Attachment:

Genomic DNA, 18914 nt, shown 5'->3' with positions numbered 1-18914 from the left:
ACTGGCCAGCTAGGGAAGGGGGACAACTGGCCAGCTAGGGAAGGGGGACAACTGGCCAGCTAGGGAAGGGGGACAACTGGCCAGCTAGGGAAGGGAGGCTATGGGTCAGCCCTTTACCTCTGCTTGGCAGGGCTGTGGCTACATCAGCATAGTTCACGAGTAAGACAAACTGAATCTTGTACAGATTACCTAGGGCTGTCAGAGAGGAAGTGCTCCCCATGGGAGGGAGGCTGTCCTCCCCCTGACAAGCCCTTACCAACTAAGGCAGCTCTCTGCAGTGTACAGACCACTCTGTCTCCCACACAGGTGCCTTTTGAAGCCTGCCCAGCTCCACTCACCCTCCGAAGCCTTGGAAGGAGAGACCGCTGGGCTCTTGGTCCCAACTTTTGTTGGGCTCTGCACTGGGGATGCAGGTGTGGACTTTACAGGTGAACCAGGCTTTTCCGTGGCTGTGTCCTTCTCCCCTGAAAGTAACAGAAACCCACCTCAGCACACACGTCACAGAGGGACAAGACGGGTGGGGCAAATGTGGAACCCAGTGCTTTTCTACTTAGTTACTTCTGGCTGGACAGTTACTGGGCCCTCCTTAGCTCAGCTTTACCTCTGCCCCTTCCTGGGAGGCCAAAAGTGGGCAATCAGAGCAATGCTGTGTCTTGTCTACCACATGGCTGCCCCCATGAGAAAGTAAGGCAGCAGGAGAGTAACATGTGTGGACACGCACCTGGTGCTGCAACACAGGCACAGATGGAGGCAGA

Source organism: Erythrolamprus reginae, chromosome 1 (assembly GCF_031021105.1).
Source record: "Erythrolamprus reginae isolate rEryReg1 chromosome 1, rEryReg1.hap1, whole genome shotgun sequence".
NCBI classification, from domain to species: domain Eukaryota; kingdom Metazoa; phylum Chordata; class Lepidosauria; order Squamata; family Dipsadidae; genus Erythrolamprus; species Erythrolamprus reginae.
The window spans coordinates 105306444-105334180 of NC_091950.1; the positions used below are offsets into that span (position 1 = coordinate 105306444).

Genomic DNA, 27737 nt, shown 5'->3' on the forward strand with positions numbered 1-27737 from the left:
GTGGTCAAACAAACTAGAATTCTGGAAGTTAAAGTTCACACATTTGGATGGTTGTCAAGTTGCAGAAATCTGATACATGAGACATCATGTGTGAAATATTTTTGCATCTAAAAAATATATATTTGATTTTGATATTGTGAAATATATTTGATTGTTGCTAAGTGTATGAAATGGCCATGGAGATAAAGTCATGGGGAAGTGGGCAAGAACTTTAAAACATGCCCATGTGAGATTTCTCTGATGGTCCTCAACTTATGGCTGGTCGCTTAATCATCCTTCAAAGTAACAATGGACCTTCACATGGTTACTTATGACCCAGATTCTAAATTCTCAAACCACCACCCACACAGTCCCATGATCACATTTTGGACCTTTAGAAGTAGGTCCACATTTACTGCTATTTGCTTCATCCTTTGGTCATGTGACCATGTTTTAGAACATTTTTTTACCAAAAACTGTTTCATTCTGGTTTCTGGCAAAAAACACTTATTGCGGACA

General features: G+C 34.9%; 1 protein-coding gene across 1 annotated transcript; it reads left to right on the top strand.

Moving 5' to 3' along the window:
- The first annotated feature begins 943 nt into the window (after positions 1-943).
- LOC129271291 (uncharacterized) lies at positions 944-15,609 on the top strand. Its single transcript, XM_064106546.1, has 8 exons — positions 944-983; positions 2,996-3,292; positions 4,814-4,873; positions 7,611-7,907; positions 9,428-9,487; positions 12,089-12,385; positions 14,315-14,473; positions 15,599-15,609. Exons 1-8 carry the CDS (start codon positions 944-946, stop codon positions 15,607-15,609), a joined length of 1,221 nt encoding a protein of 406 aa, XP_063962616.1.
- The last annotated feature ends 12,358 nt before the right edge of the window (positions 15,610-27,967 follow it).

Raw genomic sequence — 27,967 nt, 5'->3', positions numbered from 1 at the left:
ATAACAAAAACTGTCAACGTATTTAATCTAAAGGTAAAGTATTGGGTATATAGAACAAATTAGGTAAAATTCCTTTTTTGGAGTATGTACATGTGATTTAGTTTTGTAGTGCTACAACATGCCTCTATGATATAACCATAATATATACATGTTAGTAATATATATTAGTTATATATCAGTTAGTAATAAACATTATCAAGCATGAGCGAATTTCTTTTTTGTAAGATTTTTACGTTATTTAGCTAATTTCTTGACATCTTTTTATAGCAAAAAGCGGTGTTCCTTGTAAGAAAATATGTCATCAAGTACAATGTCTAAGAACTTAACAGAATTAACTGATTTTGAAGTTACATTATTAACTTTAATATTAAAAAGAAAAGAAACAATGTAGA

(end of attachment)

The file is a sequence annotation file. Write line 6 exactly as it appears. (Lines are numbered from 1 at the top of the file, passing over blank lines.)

The window spans coordinates 105306444-105334180 of NC_091950.1; the positions used below are offsets into that span (position 1 = coordinate 105306444).